Language Games • Wittgenstein argued that language works through a series of ‘language games’. That is, meaning only comes out of context; we have to know what ‘game’ that our terms are participating in. • He then went on to say that problems in philosophy may occur through misunderstanding that words can be used in different language games. • For Wittgenstein, meaning is all about observing convention – just like in a game. There’s a right way and a wrong way to do things. • So with religion – there might be conventional or unconventional ways to talk about God. “Philosophical problems arise when language goes on holiday.”
Language Games and Religion • The theory of language games could be important because of the connection it makes with the ‘coherence theory of truth’. This is the view that statements are true if they fit with other statements and beliefs which are internally consistent. • One could argue that the ‘game’ of religious language cannot be criticised because internally it is coherent and intelligible. Religious views fit with other religious views. Perhaps religion is just a ‘language game’, and it will all make sense if we just participate. • The danger of this is that it could be too relativistic, allowing that any claims are equally valid. It also doesn’t explain how we could challenge truth claims. • Also, it’s not quite clear whether Wittgenstein thought of religion as a ‘language game’. He had a certain respect for religion, but wrote little about it himself.
The Religious Language Game: D.Z. Phillips • One philosopher who has applied Wittgenstein’s theory to religious belief is D.Z. Phillips. • Phillips takes on the idea that religion is a language game, extending this to the claim that religion cannot be either grounded or criticised in reason – it is a system all of its own. • For Phillips, the ‘reality’ of God or religion does not lie in the abstract issue of whether God exists, but instead is located in the words and practice of religion. What God is, is defined by the language game of faith. • Just as in the general games of life, we do not require an abstract justification to work out ‘what they are all about’, so too with religion: we have to take part to find out. “If a philosopher wants to give an account of religion, he must pay attention to what religious believers do and say … It is not the task of a philosopher to decide whether there is a God or not, but to ask what it means to affirm or deny the existence of God.”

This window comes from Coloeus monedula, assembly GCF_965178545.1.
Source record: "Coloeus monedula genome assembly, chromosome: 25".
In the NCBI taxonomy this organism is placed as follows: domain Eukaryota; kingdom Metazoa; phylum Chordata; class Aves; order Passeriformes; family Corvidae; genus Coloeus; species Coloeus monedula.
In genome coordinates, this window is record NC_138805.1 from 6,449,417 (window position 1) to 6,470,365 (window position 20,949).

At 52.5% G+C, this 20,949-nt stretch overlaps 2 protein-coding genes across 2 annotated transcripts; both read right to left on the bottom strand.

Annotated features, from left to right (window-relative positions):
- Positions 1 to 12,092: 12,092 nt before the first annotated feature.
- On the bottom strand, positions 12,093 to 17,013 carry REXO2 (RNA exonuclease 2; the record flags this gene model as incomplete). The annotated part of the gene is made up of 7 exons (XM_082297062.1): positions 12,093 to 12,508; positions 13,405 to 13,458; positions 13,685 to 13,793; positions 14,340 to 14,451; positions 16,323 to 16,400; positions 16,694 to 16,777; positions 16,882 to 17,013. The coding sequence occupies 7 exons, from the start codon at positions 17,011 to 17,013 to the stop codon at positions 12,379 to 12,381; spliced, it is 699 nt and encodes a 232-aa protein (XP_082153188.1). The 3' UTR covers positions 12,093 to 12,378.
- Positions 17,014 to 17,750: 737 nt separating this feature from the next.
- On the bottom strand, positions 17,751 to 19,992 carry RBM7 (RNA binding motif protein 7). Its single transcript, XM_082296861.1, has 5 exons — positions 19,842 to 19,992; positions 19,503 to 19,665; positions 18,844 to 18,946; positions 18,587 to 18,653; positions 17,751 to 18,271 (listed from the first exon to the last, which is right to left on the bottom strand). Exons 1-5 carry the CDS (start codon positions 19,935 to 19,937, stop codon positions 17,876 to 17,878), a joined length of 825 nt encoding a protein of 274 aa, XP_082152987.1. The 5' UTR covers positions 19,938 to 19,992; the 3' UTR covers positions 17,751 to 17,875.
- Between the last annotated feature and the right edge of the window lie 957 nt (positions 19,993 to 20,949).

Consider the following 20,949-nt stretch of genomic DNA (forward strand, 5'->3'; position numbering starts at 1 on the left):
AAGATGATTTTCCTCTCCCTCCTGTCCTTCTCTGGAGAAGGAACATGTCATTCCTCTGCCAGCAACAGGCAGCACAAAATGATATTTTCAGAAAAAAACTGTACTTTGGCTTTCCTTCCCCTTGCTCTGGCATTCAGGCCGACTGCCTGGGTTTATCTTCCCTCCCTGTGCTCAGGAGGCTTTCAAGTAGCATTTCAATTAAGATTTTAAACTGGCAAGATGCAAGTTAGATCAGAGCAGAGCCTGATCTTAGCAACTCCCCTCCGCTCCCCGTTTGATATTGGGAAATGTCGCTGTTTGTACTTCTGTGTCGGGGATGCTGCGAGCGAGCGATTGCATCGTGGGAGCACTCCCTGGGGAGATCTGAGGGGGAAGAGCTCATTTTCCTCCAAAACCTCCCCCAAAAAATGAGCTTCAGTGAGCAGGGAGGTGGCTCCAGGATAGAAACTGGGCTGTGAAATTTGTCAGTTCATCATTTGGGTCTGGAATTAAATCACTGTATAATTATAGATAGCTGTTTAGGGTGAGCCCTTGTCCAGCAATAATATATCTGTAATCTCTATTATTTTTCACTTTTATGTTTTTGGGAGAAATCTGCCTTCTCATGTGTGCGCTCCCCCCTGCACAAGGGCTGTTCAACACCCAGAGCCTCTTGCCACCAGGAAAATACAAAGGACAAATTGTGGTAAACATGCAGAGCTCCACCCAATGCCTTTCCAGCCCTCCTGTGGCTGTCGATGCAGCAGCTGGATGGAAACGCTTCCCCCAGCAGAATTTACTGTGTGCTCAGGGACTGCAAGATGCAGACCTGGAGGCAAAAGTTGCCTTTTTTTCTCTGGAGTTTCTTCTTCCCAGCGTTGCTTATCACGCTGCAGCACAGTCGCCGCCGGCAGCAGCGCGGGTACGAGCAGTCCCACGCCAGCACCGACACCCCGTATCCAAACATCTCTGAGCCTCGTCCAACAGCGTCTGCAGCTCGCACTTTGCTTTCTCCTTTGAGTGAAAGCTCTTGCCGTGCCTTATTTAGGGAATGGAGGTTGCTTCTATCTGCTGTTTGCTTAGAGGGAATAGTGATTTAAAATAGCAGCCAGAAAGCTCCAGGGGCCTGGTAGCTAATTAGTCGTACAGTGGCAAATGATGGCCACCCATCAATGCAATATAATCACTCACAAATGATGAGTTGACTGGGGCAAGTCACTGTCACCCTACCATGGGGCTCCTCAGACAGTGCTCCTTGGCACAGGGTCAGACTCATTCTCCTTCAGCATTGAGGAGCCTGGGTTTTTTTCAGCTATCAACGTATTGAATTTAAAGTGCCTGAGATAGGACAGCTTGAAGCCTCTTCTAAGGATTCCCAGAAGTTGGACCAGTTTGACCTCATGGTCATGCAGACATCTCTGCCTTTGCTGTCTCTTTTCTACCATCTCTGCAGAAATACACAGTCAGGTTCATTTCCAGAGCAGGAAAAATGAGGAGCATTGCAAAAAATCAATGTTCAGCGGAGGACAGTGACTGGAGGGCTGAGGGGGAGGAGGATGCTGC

Criticisms of Wittgenstein / Phillips • Wittgenstein’s views on language are controversial, as they reject the popular view that language can be objective and scientific. He implies that our language can never convey truth in an absolute sense – can we agree with that conclusion? • Wittgenstein’s theory implies that there could be no progress in philosophical debates, which are based on misunderstandings of language. Might this opinion be unduly negative? • Phillips claims Wittgenstein to support his view of religion, but arguably this leads to irrationalism and blind faith. Why should believers be allowed to say that the game of religious language requires no justification? This could be used to justify extremism or superstition.
Some points to think about: • Does language work in a game? Can you give examples? • Are Wittgenstein and/or Phillips comparable to Aquinas or Tillich? • Is Phillips justified in seeing religion another ‘language game’? • Is Wittgenstein’s later view right: is the use of language more fundamental than meaning?